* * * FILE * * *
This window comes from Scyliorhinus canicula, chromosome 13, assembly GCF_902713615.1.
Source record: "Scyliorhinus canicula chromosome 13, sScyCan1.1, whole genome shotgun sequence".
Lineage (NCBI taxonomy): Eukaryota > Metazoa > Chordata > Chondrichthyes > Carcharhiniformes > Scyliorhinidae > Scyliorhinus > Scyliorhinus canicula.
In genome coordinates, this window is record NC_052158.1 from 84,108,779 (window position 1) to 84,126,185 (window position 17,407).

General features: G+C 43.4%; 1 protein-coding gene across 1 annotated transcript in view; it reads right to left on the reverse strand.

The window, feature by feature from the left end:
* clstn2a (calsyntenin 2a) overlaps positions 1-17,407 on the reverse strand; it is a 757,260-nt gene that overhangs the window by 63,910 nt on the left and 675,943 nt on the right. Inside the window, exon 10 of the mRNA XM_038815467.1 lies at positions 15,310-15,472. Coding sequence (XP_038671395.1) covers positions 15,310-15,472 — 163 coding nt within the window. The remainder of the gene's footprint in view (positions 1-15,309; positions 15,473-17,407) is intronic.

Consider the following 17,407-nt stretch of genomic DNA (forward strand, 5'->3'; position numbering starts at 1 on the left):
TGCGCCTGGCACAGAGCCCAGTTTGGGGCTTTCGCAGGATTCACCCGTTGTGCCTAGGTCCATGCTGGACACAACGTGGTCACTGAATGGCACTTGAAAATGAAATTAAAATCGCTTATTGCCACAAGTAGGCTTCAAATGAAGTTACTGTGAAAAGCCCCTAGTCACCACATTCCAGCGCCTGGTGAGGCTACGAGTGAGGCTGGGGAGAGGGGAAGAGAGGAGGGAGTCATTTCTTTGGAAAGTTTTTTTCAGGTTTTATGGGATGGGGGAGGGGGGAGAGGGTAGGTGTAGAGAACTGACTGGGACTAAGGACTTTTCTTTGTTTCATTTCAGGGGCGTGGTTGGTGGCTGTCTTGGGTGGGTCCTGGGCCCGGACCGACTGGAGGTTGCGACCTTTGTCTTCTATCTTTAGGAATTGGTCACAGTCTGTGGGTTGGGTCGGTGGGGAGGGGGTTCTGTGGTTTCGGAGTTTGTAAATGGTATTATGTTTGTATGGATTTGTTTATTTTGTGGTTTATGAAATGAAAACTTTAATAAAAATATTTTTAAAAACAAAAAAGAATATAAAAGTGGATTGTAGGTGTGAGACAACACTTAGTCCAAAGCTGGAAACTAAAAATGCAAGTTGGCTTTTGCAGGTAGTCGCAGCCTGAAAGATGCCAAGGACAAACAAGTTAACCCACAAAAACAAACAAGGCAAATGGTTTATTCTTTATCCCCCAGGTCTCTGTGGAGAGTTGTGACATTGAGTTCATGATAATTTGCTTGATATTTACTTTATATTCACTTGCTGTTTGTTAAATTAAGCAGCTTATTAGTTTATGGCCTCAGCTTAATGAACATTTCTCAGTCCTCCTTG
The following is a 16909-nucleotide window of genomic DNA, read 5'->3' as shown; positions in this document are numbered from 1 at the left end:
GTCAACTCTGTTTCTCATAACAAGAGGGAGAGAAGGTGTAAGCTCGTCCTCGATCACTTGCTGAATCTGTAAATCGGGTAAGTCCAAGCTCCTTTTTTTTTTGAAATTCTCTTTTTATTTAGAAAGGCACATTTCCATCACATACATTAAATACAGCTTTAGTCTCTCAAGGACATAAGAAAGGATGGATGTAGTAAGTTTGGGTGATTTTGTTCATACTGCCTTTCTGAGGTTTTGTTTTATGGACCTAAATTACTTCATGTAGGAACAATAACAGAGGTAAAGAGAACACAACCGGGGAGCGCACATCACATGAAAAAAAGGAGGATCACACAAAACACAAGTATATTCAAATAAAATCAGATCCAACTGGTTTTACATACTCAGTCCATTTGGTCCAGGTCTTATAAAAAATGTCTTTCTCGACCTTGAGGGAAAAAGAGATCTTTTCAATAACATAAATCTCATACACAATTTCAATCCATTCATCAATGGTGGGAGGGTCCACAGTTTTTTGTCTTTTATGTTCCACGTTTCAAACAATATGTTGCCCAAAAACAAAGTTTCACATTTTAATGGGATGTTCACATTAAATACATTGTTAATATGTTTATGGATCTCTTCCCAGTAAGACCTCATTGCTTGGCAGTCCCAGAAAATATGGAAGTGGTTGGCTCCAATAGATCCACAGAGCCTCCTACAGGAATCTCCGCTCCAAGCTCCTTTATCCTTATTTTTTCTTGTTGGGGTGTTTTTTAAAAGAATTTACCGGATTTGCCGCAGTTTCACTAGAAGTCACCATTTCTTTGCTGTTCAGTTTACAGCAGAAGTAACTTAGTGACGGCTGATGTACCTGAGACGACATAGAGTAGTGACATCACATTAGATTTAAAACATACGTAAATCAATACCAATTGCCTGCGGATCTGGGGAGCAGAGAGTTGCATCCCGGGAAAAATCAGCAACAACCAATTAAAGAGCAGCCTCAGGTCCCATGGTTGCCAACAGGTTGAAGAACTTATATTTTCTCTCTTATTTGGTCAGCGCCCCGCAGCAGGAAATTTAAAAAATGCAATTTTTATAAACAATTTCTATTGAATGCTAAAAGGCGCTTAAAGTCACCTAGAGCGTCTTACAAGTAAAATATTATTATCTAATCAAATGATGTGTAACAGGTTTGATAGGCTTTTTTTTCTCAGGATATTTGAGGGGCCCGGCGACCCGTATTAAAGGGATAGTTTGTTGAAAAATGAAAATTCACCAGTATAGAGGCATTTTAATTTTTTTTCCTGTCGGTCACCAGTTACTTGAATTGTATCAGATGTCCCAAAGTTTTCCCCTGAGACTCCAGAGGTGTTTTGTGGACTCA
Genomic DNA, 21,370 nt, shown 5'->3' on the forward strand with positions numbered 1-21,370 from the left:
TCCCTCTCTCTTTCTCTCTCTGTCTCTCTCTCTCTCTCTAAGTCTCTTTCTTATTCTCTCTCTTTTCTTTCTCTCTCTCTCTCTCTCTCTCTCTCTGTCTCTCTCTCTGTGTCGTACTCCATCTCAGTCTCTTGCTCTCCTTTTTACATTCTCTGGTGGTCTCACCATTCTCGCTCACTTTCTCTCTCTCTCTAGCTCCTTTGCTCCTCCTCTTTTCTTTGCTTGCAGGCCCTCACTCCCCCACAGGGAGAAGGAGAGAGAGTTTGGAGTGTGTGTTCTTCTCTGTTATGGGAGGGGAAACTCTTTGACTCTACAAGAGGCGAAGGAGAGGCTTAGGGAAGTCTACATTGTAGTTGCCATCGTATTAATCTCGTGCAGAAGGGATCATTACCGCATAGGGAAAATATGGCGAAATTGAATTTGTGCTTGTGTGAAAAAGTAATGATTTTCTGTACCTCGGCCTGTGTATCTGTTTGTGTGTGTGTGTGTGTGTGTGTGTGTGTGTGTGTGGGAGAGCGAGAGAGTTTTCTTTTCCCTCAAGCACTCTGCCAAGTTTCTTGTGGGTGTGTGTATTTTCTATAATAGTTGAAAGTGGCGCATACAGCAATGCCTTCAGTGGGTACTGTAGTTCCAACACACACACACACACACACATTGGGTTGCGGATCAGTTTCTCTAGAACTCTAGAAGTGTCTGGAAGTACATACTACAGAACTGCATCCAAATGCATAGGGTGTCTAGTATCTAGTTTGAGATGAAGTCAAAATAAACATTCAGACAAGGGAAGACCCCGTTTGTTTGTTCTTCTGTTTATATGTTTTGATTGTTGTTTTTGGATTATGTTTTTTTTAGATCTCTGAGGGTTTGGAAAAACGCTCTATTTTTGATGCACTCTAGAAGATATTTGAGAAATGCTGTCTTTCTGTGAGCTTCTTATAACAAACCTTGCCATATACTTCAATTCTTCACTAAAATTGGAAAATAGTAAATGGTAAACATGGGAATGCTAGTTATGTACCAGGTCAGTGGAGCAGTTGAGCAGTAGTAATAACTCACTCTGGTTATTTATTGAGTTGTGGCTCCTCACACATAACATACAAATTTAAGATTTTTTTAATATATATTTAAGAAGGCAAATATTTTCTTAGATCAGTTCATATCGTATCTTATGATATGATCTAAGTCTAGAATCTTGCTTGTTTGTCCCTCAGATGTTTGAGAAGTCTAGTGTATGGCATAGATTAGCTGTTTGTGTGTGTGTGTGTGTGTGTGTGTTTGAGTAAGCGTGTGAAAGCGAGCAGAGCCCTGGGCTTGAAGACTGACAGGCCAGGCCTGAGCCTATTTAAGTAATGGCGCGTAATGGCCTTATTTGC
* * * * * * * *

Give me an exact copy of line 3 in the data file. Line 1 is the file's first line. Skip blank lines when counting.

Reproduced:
Lineage (NCBI taxonomy): Eukaryota > Metazoa > Chordata > Chondrichthyes > Carcharhiniformes > Scyliorhinidae > Scyliorhinus > Scyliorhinus canicula.